Statins should be considered as a possible treatment for Ebola, some researchers argue.

In addition to their ability to lower cholesterol levels, statins have anti-inflammatory effects, and may be able to fight the out-of-control immune-system response in Ebola patients that damages the body, said Dr. David Fedson, a retired professor and vaccine expert in France who wrote an editorial on the topic in the Sept. 30 issue of The Journal of Infectious Diseases.

In patients with Ebola, the virus can cause life-threatening symptoms because it attacks immune cells, and can impair the ability of the immune system to regulate itself. This can cause the immune system to ramp up and release a dangerous "storm" of inflammatory molecules. Statins might help tame this storm, Fedson said.

Statins also have been suggested as a treatment for patients with sepsis, a condition that involves an out-of-control immune response similar to that seen in Ebola patients, Fedson said. A 2012 study of 100 patients with sepsis — a sometimes life-threatening condition resulting from the body's response to infection — found that patients who were given a statin were 83 percent less likely to progress to severe sepsis (with failure of one or more organs), compared to those who were not given a statin.

Statins might also help decrease the chance that Ebola patients experience hemorrhaging, because the drugs affect components of the blood-clotting pathway, Dr. Anita McElroy and Christina Spiropoulou, of the Centers for Disease Control and Prevention, wrote in a letter accompanying the editorial.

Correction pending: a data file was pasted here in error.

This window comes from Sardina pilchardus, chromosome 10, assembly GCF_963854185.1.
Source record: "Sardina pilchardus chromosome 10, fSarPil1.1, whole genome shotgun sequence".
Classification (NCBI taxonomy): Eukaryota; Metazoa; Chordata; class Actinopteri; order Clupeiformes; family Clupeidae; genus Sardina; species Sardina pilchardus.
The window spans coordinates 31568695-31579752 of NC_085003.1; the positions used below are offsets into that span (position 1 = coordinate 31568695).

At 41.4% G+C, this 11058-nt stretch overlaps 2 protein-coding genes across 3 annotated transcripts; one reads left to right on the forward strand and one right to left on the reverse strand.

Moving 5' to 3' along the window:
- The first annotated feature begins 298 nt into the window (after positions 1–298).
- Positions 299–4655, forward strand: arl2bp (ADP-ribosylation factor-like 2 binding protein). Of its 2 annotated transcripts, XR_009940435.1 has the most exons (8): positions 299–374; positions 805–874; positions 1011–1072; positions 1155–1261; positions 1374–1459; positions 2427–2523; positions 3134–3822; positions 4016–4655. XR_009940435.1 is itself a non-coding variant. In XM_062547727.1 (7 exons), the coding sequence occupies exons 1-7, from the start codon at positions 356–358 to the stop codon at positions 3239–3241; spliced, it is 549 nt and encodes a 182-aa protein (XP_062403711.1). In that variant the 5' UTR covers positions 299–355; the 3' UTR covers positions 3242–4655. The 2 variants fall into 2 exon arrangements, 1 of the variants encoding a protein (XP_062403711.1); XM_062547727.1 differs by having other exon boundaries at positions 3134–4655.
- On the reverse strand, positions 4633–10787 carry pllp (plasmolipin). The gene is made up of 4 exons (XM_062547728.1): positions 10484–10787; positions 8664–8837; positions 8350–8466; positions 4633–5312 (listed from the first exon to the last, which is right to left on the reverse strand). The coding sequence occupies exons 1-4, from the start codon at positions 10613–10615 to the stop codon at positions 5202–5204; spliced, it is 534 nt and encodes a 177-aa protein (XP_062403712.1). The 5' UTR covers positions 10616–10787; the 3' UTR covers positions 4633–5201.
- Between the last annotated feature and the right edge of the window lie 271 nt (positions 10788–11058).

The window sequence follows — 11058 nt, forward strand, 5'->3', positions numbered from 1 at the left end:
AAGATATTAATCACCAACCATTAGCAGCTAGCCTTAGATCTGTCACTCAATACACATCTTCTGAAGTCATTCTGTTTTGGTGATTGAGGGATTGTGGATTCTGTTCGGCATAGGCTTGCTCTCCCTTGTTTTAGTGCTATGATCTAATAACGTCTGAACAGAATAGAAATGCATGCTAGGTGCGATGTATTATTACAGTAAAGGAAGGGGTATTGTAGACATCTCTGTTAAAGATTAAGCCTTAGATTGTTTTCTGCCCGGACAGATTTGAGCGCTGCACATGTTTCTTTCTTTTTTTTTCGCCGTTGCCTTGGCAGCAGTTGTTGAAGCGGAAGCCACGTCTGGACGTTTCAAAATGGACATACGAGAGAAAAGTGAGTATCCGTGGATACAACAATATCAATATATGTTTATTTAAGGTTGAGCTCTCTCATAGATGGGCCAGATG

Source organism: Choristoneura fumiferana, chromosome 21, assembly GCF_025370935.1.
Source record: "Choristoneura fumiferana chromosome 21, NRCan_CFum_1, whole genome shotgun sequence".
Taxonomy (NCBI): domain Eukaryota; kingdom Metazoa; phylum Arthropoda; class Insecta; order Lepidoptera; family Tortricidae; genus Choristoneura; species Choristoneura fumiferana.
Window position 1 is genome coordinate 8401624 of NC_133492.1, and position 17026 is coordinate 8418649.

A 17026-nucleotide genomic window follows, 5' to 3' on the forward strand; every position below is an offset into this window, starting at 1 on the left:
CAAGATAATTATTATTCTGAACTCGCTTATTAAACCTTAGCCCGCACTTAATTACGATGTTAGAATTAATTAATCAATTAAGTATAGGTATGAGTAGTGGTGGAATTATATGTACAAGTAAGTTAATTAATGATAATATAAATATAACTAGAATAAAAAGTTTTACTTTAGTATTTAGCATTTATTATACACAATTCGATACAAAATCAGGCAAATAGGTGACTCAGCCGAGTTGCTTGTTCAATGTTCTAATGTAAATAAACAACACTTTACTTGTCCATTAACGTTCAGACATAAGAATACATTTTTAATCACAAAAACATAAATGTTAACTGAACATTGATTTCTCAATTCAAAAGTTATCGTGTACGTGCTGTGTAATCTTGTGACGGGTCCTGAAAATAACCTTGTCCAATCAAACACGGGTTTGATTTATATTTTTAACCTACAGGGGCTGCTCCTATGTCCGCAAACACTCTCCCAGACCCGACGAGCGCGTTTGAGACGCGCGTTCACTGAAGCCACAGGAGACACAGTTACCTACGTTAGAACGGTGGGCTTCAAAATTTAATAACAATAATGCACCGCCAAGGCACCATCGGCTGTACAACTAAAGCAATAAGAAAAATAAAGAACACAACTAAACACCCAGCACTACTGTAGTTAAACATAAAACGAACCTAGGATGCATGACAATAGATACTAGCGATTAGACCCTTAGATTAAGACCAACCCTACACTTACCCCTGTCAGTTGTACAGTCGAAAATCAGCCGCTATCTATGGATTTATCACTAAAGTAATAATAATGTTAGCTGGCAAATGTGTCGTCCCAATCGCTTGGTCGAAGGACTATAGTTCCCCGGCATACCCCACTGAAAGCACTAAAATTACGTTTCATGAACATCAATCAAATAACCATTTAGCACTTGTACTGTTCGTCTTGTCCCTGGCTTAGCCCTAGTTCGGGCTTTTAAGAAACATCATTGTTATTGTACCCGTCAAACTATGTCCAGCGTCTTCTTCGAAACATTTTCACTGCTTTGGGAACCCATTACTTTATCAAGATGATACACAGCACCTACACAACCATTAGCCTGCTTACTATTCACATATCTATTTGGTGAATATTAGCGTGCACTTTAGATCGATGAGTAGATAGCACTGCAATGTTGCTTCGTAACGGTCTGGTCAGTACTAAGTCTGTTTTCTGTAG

There are not many alternatives for Ebola patients, and statins are relatively inexpensive, Fedson said.

"Investigators have not developed an effective vaccine against EVD [Ebola virus disease], and post-exposure treatments targeting the virus or the host response are in the early stages of development," Fedson wrote. "Statins, however, are widely available to African physicians as inexpensive generic drugs, and are used to treat patients with cardiovascular disease every day," Fedson said. Statins should "be considered for treating patients with EVD," he said.

Dr. Amesh Adalja, a representative for the Infectious Disease Society of America, agreed that using statins for Ebola is "an idea that holds promise and deserves to be studied." Statins have previously been proposed for treating other infectious diseases, including influenza and pneumonia, because the drugs may combat some of the harmful effects that occur when the immune system is revved up, Adalja said.

However, it would be best to first study the drugs in animal models, to see if statins help animals infected with Ebola, Adalja said.

In addition, statins come with side effects, including a risk of liver problems. Ebola itself attacks the liver, so if doctors were to administer statins, they would need to carefully monitor patients' liver function, which could be difficult in an outbreak setting, Adalja said. "You wouldn't want this to paradoxically make Ebola worse," by using statins to treat it, Adalja said.

Researchers would also need to determine the dose, frequency and duration of statin treatment, McElroy and Spiropoulou said. Because patients who survive Ebola tend to start to recover within two weeks of symptoms appearing, two weeks of statin treatment would theoretically be sufficient, they said.

Ultimately, doctors would need to weigh the possible benefits of statins against the possible side effects.

"These decisions should be made very carefully, in consultation with the patient, and with full disclosure of the possible risks and benefits," McElroy and Spiropoulou said.

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